Tensions have only recently tightened in cities that are home to UC campuses throughout the state given the heightened affordability crisis. UC Santa Cruz and the city of Santa Cruz have long battled over such issues, with the question arising anew as the campus received approval of its new Long Range Development Plan, which permits the campus to grow to 28,000 students by 2040. Under the expiring 2005 plan, the campus pledged to enroll no more than 21,000 students by 2020. Unlike UC Berkeley, which has exceeded its own LRDP projection, UCSC is still under its cap, with about 18,600 students, of whom 9,300 live in campus housing.
Still, those long involved in the town/gown housing issues locally are sure to be watching carefully how the California Supreme Court rules as the Alameda County Superior Court decision is appealed to it.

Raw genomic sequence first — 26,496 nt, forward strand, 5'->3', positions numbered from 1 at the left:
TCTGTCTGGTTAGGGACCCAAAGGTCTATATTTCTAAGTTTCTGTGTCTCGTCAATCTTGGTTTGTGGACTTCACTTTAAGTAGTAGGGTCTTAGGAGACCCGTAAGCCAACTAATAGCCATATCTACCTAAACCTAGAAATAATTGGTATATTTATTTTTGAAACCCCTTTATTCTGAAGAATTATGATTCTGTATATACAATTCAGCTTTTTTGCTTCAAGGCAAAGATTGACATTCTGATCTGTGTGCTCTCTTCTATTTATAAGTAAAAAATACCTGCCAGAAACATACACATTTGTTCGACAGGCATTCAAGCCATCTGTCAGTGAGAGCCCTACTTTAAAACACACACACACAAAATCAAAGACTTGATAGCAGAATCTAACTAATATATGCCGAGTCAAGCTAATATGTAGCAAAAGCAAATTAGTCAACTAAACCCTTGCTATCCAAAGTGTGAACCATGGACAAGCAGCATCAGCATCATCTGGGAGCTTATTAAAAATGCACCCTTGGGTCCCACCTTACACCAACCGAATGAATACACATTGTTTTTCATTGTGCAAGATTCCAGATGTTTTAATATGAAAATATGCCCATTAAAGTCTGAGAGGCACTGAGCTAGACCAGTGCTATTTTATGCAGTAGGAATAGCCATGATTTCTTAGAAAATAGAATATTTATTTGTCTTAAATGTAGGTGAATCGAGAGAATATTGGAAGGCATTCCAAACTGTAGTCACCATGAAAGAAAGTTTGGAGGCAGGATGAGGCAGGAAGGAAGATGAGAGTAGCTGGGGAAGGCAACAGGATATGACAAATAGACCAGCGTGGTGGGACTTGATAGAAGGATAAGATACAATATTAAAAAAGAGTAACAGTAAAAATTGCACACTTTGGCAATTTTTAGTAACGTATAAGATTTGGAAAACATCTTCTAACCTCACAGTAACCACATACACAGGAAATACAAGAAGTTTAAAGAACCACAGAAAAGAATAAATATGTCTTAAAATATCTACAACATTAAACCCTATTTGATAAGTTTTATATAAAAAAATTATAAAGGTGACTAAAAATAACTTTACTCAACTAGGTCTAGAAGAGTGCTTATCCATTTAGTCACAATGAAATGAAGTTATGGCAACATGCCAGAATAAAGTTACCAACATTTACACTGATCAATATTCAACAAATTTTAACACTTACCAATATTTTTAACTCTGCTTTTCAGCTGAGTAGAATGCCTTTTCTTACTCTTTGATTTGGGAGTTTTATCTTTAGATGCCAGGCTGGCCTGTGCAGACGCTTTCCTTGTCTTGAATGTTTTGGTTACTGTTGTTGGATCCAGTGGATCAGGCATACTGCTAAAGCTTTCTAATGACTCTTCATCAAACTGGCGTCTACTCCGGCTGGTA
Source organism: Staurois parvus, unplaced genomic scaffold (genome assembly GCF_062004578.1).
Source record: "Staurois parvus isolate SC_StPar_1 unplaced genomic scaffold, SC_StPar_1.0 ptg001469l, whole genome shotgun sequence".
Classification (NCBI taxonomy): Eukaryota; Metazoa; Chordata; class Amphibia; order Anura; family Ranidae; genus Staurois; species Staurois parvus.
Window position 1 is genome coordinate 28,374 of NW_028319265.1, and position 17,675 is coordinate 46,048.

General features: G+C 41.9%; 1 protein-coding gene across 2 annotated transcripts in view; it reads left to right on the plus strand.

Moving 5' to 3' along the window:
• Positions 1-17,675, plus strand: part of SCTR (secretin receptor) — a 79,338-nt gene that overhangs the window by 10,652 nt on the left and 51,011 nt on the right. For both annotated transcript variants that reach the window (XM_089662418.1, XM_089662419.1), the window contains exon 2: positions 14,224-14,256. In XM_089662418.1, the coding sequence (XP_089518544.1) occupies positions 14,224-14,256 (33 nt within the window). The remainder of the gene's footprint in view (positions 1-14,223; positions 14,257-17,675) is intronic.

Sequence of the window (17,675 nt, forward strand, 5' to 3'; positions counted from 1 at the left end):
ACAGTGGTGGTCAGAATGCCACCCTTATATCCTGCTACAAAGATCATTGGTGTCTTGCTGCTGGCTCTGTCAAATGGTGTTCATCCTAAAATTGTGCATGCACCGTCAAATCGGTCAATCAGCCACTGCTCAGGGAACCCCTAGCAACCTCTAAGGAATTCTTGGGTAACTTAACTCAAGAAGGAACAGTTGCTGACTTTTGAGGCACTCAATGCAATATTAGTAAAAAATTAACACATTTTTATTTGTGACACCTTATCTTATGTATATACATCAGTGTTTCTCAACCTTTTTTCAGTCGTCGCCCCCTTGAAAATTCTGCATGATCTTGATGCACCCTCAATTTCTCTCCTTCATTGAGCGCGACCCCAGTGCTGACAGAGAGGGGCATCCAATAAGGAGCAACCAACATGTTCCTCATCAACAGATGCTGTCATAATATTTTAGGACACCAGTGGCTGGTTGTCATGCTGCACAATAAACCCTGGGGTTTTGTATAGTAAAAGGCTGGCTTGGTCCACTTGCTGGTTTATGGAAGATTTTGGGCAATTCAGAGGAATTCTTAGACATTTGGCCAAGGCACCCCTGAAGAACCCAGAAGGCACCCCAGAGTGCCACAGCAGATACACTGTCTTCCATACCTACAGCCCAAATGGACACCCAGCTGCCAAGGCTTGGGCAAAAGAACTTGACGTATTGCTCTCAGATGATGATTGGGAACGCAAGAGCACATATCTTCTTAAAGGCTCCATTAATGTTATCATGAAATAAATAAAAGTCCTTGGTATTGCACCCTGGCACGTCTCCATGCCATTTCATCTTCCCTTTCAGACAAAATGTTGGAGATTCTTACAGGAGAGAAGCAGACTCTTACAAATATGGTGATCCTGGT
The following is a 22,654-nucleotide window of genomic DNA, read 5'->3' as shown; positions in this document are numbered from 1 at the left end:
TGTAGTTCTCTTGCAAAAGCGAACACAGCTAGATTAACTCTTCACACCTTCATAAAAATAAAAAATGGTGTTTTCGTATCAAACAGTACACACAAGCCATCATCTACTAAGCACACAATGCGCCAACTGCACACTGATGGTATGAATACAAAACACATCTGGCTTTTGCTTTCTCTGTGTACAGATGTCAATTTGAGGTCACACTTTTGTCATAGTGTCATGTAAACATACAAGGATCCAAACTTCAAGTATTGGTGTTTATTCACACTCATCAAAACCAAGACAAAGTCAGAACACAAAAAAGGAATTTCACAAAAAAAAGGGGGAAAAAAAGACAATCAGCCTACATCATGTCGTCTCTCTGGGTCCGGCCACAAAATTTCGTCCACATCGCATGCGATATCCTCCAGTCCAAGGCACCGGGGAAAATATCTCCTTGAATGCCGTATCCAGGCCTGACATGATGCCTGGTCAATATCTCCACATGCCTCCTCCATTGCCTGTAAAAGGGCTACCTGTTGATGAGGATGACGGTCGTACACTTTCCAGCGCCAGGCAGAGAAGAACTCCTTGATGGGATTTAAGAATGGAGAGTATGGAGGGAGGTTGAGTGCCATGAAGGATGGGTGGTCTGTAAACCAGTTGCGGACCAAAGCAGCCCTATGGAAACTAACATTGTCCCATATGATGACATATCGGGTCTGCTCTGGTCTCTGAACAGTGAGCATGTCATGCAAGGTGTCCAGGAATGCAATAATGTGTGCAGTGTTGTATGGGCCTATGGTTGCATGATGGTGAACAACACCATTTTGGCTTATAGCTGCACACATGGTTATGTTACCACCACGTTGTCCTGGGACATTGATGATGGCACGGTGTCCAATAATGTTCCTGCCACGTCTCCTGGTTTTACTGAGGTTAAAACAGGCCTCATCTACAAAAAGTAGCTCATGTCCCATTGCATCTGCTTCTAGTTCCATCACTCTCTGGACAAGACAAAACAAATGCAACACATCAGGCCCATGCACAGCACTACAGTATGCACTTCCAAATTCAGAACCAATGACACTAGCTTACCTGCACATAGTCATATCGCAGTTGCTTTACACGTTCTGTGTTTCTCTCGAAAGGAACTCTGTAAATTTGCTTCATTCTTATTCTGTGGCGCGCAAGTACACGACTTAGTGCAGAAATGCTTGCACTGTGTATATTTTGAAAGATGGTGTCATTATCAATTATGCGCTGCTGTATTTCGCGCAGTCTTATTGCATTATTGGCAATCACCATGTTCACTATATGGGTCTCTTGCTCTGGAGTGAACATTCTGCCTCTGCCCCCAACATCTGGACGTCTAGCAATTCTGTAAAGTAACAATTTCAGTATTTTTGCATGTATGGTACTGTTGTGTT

The campus said the loss of $57 million in tuition revenue would reduce available financial aid, squeeze campus operations and possibly limit class offerings.
Phil Bokovoy, president of Save Berkeley’s Neighborhoods, which filed the lawsuit, blamed the crisis on the university, saying the campus has failed to build enough housing to accommodate its growing student population. He added that UC Berkeley could manage the court-ordered enrollment freeze without hurting California students by reducing admission offers to international and out-of-state students.
“It’s irresponsible for Berkeley to add 3,000 new students in the midst of a terrible housing crisis,” Bokovoy said.